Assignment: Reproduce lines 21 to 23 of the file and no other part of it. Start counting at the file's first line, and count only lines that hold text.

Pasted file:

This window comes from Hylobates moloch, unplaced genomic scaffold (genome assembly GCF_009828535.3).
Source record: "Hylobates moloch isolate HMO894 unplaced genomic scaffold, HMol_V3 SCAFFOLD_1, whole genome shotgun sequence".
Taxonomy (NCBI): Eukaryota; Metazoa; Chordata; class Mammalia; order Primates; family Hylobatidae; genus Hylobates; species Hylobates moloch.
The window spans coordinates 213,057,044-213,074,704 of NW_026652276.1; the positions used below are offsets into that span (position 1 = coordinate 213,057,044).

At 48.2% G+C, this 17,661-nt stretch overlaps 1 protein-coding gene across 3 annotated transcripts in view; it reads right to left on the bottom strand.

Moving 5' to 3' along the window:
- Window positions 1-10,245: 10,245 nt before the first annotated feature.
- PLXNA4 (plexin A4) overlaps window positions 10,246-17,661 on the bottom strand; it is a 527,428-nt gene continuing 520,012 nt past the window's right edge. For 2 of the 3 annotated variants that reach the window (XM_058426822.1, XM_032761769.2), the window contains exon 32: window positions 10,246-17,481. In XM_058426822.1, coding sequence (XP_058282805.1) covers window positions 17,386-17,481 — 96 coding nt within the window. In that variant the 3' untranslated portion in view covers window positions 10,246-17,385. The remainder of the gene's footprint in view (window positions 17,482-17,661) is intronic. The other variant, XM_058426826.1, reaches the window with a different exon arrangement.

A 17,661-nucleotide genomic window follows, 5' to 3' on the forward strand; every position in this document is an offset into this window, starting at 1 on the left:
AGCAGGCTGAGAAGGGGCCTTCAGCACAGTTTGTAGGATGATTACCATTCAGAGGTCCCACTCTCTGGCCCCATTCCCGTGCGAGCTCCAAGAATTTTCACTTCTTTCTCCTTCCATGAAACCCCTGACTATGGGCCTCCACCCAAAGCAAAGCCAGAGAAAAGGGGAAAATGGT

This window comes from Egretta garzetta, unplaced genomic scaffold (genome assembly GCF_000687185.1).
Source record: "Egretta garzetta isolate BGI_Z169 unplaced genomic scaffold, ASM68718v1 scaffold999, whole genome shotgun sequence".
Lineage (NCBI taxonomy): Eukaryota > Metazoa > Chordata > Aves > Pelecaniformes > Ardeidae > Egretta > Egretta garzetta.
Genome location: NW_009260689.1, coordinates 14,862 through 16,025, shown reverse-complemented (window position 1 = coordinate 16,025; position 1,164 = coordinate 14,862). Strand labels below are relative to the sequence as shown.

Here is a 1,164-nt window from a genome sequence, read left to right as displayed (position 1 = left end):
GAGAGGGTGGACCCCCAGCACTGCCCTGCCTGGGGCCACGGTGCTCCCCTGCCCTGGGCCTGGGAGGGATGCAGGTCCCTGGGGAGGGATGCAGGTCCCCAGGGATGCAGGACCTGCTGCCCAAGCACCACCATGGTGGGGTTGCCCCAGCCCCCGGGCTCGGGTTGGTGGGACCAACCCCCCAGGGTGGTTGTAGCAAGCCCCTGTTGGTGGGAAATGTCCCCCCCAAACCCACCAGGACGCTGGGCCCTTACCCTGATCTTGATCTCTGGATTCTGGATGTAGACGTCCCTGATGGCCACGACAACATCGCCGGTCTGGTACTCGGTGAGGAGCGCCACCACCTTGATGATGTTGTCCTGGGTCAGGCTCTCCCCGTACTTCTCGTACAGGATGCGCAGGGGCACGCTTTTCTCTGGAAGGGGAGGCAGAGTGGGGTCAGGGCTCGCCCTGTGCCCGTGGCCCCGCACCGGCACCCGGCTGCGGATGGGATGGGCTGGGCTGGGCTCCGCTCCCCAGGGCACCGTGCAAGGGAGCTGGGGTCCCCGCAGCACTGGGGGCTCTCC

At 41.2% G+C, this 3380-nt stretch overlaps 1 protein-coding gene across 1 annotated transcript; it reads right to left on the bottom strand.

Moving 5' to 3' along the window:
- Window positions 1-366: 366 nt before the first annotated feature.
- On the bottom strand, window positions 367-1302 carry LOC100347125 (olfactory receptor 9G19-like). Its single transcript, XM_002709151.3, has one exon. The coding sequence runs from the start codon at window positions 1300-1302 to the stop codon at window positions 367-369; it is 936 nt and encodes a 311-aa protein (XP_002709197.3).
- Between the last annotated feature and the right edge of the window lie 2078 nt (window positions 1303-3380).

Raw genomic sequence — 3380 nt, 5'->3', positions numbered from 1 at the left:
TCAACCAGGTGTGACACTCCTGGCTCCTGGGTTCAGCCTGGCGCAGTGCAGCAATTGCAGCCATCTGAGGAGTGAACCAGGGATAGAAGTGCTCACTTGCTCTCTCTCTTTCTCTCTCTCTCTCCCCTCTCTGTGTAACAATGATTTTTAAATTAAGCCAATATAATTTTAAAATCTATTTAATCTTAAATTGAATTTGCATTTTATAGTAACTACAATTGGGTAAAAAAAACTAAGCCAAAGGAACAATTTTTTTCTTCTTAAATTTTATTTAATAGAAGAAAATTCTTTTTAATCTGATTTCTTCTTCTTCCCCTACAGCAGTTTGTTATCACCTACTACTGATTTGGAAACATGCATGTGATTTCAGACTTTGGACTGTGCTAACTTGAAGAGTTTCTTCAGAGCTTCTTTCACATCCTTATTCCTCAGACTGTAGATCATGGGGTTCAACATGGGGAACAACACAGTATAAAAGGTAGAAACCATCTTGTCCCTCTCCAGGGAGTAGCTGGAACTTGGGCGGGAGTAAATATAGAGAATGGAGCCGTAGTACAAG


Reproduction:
- Between the last annotated feature and the right edge of the window lie 2078 nt (window positions 1303-3380).

Raw genomic sequence — 3380 nt, 5'->3', positions numbered from 1 at the left:
TCAACCAGGTGTGACACTCCTGGCTCCTGGGTTCAGCCTGGCGCAGTGCAGCAATTGCAGCCATCTGAGGAGTGAACCAGGGATAGAAGTGCTCACTTGCTCTCTCTCTTTCTCTCTCTCTCTCCCCTCTCTGTGTAACAATGATTTTTAAATTAAGCCAATATAATTTTAAAATCTATTTAATCTTAAATTGAATTTGCATTTTATAGTAACTACAATTGGGTAAAAAAAACTAAGCCAAAGGAACAATTTTTTTCTTCTTAAATTTTATTTAATAGAAGAAAATTCTTTTTAATCTGATTTCTTCTTCTTCCCCTACAGCAGTTTGTTATCACCTACTACTGATTTGGAAACATGCATGTGATTTCAGACTTTGGACTGTGCTAACTTGAAGAGTTTCTTCAGAGCTTCTTTCACATCCTTATTCCTCAGACTGTAGATCATGGGGTTCAACATGGGGAACAACACAGTATAAAAGGTAGAAACCATCTTGTCCCTCTCCAGGGAGTAGCTGGAACTTGGGCGGGAGTAAATATAGAGAATGGAGCCGTAGTACAAG